A man rides a bike along Circular Quay in Sydney in October 2016. The pandemic has hit cross-border investment in Australia’s commercial property market. Photo: Shutterstock A man rides a bike along Circular Quay in Sydney in October 2016. The pandemic has hit cross-border investment in Australia’s commercial property market. Photo: Shutterstock
A man rides a bike along Circular Quay in Sydney in October 2016. The pandemic has hit cross-border investment in Australia’s commercial property market. Photo: Shutterstock
Nicholas Spiro
Opinion

Opinion

The View by Nicholas Spiro

What China Investment Corporation’s deal in Sydney says about Asia’s property market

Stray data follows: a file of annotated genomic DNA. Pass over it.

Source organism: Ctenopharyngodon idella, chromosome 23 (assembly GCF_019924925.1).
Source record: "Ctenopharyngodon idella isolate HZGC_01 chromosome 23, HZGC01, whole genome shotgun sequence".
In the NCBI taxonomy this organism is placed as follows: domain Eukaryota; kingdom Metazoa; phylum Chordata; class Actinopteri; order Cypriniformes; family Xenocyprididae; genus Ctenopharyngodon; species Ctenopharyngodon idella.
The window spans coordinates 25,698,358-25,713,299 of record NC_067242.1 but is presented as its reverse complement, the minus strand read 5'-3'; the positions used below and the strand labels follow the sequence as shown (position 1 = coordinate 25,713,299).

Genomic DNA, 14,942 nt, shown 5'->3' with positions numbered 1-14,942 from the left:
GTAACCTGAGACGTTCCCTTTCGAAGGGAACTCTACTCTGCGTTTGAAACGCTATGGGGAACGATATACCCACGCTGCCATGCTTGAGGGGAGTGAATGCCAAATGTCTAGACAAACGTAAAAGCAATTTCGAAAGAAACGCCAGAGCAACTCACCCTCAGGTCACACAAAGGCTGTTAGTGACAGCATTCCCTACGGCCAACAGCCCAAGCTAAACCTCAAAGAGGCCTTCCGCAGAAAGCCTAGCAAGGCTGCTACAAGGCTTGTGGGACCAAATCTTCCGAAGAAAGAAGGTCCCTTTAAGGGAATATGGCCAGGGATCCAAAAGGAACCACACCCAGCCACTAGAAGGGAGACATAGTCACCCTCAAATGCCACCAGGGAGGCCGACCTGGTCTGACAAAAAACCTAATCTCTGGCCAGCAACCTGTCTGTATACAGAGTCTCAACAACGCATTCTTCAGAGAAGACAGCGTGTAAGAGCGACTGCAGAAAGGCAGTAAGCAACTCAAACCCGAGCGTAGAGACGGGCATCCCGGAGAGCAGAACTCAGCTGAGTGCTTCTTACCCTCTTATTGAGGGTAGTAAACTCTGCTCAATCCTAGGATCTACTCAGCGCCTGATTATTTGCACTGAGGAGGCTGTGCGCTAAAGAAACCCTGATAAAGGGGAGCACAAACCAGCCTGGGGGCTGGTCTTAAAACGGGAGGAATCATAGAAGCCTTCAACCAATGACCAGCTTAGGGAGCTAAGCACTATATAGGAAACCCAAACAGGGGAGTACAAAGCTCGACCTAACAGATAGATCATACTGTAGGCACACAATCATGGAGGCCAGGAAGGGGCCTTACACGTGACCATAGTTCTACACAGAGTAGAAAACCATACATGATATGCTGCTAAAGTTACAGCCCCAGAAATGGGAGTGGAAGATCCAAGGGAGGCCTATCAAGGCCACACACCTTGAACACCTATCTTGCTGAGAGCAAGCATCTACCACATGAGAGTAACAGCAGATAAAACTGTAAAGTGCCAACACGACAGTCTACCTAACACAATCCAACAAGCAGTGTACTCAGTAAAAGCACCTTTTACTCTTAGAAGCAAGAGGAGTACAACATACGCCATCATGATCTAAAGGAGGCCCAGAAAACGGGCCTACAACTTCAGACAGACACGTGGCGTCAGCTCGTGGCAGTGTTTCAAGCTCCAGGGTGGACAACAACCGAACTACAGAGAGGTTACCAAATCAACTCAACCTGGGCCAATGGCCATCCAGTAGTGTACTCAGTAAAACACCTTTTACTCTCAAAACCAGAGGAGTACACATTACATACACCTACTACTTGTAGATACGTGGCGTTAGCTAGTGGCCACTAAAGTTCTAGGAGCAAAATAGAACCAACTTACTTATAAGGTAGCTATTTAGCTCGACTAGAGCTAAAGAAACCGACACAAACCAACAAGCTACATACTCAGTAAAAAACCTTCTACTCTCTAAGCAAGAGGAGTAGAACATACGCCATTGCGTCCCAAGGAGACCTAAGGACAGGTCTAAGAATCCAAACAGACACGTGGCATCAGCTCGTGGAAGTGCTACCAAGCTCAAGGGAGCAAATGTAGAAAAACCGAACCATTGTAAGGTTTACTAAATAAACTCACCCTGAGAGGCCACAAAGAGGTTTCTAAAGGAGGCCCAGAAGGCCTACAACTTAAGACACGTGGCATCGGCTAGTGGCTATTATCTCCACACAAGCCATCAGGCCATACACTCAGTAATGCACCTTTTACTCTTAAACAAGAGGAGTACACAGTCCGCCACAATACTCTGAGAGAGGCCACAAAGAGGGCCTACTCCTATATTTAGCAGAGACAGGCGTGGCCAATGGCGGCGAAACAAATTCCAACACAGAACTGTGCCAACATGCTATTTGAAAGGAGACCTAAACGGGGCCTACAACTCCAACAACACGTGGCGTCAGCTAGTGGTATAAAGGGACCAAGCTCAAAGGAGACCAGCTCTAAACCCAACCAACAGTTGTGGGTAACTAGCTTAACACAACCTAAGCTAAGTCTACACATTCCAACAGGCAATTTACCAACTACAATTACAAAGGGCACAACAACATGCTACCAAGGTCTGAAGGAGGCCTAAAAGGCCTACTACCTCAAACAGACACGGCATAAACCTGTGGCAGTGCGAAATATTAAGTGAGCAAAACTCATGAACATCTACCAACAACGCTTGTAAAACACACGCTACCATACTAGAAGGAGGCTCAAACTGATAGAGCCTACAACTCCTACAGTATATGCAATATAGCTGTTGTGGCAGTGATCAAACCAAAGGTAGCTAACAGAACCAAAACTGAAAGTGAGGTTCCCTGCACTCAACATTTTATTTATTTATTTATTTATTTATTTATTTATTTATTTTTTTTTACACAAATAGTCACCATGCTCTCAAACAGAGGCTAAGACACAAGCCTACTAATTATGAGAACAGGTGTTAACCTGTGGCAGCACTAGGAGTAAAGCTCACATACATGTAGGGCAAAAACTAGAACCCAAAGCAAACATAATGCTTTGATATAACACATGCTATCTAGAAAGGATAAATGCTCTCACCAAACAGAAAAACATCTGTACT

• China’s sovereign wealth fund’s acquisition of an additional stake in an office tower in Sydney’s central business district is symptomatic of the state of the property market in the region, which has not experienced the crisis seen elsewhere

A man rides a bike along Circular Quay in Sydney in October 2016. The pandemic has hit cross-border investment in Australia’s commercial property market. Photo: Shutterstock A man rides a bike along Circular Quay in Sydney in October 2016. The pandemic has hit cross-border investment in Australia’s commercial property market. Photo: Shutterstock
A man rides a bike along Circular Quay in Sydney in October 2016. The pandemic has hit cross-border investment in Australia’s commercial property market. Photo: Shutterstock
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Nicholas Spiro

Nicholas Spiro

Nicholas Spiro is a partner at Lauressa Advisory, a specialist London-based real estate and macroeconomic advisory firm. He is an expert on advanced and emerging economies and a regular commentator on financial and macro-political developments.